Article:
## Math 60 Log

Week 1 (March 27-29) :

Wednesday :For the first couple weeks we will be introducing some probabilistic concepts via experiment. You will need to simulate probabilistic phenomena to do this. I recommend using maple. Here is some help regarding down loading maple 7 to a Mac and here is some help for loading it onto a PC . Here are the templates from the first lecture. First we looked at the flipping of a fair coin, then we analyzed the Expected Value , and hopefully by Friday we will explore the Variance . Your first assignment is essentially to redo these experiments for an unfair "coin", one whose probability of turning up heads is not 1/2 (you should pick your own probability of the coin turning up heads and perhaps experiment with a few different values). The assignment is to analyze the random variable which is one if the coin turns up heads and -1 if it turns up tails. Assignment: first make claim about what the expected value of the random variable should be in this setting and then experimentally justify your claim via a computer simulation. This assignment also must include a paragraph or so describing the sense in which your experiments help justify your claim!

For an example of an unfair "coin" I recommend going to the Math 40 class (at 1:45 in Bradley 105) where pennies will be spun rather than flipped.

Friday: Today we explored the notion of expected value a little more carefully and in particular the expect length of a streak when flipping a coin. We also explored the First Fundamental Mystery of Probability .

Homework. Problem 1. (To be turned in) Work out approximately how many shots a basketball player attempts in a season and a approximate the average percentage of these attempted shots that are made. Modify the streak program to simulate the streaks that a "random basketball" players will experience. Write a paragraph arguing how you might determine whether basketball players behave randomly or not.

Problem 2. (To be turned in) Perform the survey described in class on 5 people.

Week 2 (April 1-5) :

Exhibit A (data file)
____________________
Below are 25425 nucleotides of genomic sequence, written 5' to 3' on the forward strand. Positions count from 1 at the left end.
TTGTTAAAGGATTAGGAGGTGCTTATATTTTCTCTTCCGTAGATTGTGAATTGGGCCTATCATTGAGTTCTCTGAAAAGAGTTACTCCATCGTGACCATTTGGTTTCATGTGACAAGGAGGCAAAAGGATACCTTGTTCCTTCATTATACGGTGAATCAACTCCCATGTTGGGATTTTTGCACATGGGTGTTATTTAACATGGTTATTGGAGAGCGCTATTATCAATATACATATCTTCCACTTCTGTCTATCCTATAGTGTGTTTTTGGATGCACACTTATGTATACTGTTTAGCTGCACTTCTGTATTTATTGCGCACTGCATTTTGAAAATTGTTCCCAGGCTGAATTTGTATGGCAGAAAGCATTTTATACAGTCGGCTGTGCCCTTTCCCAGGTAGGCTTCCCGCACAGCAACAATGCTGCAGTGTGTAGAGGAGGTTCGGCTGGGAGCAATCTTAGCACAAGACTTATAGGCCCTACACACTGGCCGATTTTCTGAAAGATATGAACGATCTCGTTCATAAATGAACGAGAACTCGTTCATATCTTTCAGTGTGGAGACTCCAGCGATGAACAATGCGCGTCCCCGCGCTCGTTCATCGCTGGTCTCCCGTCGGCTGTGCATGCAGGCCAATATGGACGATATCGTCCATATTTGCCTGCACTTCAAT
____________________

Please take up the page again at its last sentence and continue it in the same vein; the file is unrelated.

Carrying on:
X-Session in Berry Starr 274 form 12:00-12:50 on Tuesday April 2nd. We will talk about Monday's homework which is the first example of modifying a template in a meaning full way. Attendance is optional, but if you have limited or no programming experience you will probably want to attend this X session.

Monday. Today we explored the notion of variance and in particular explored the Second Fundamental Mystery of Probability and the Third Fundamental Mystery of Probability .

Homework: 1.(to be turned in) Examine the standardized sum of an unfair coin toss (as we did for the standardized fair coin toss - see the standardized sum program). How does the empirical distribution appear to compare to the normal curve as the number of tosses in each experiment gets larger? Recall: this will require observing that the variance of the underlying random variable is 4*p*(1-p) which can be experimentally verified.

2. (to be turned in) Simulate the expected value of the longest streak of successes as opposed to the expected value of the longest streak. Compare the expected length of a success streak with that of a streak and formulate a conjecture about the relationship between these two expected values. Discuss the empirical evidence that lead you to your for your conjecture.

Wednesday : Today we saw the the Fundamental Theorem of Probability and explored a bit about what it means to statisticians. We did this via the maximal streak random variable.